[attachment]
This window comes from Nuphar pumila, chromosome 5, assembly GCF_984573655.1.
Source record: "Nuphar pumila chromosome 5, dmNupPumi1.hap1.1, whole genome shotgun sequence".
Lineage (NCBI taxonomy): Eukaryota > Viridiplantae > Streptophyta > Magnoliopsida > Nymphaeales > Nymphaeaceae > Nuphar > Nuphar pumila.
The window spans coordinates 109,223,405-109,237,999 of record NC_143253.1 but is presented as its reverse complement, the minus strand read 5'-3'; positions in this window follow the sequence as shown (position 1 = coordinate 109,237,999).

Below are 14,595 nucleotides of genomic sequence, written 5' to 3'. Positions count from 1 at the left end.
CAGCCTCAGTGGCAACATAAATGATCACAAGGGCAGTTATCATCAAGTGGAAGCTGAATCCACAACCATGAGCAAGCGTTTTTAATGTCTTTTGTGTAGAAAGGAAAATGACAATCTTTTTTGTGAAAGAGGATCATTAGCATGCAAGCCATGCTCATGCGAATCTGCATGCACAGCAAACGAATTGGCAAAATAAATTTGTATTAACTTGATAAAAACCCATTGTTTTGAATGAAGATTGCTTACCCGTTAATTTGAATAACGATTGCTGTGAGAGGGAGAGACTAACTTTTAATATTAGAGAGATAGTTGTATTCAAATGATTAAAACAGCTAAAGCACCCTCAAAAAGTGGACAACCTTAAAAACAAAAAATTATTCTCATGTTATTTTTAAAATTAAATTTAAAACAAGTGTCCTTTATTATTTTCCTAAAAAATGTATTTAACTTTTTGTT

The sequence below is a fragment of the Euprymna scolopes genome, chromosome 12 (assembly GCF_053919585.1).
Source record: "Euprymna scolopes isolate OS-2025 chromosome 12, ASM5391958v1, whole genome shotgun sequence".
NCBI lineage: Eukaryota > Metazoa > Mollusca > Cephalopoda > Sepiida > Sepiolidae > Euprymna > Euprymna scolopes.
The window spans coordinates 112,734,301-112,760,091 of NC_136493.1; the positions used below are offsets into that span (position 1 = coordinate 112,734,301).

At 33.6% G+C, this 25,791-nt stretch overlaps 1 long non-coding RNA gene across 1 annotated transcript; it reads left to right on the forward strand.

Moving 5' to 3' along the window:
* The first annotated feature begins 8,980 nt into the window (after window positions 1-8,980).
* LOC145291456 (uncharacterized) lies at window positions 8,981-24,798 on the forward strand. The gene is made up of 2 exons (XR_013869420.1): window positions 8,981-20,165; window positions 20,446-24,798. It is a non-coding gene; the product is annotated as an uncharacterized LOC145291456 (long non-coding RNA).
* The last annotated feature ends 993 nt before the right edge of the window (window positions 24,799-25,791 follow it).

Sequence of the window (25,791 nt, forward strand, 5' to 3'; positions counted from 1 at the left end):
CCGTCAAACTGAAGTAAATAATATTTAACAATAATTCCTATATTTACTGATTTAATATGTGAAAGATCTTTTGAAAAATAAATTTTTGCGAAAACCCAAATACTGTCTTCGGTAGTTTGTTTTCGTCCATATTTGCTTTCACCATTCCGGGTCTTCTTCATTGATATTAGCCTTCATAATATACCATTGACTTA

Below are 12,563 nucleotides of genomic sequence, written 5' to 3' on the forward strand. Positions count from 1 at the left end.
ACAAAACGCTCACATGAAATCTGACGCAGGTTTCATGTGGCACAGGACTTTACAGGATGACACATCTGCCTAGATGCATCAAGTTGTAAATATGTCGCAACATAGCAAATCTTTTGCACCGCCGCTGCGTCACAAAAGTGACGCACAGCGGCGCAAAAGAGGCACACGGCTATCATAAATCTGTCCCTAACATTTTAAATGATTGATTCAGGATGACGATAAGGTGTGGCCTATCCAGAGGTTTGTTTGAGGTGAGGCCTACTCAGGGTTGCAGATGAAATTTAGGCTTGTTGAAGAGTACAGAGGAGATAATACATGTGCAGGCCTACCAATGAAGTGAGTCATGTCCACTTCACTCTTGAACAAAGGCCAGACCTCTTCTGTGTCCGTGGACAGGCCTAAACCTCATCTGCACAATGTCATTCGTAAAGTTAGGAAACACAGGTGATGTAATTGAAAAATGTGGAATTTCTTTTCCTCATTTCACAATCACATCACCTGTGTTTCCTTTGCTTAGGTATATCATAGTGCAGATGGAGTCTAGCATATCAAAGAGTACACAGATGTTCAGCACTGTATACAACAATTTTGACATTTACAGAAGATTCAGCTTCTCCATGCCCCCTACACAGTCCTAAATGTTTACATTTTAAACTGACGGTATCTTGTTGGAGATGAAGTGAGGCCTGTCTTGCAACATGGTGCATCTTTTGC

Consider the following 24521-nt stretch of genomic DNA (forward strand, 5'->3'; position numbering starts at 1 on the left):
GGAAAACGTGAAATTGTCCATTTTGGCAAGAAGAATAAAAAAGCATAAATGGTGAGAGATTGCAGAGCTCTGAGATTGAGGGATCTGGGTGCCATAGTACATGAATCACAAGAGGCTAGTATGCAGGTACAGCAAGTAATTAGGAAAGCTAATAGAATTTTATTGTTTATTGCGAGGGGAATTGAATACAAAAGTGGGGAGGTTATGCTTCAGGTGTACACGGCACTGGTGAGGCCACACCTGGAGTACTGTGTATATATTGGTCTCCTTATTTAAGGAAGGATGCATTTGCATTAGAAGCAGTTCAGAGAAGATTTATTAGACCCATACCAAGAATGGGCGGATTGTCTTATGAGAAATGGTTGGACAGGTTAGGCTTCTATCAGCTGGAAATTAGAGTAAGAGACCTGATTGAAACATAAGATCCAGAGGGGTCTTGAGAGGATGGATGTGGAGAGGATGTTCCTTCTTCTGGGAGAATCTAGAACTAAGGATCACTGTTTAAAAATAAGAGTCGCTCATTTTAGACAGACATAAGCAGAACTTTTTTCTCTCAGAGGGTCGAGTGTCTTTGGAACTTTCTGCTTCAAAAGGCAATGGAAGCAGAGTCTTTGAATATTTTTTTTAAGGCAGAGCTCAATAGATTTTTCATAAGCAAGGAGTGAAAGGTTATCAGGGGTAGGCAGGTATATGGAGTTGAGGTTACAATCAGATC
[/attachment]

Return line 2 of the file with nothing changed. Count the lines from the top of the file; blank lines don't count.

Source record: "Nuphar pumila chromosome 5, dmNupPumi1.hap1.1, whole genome shotgun sequence".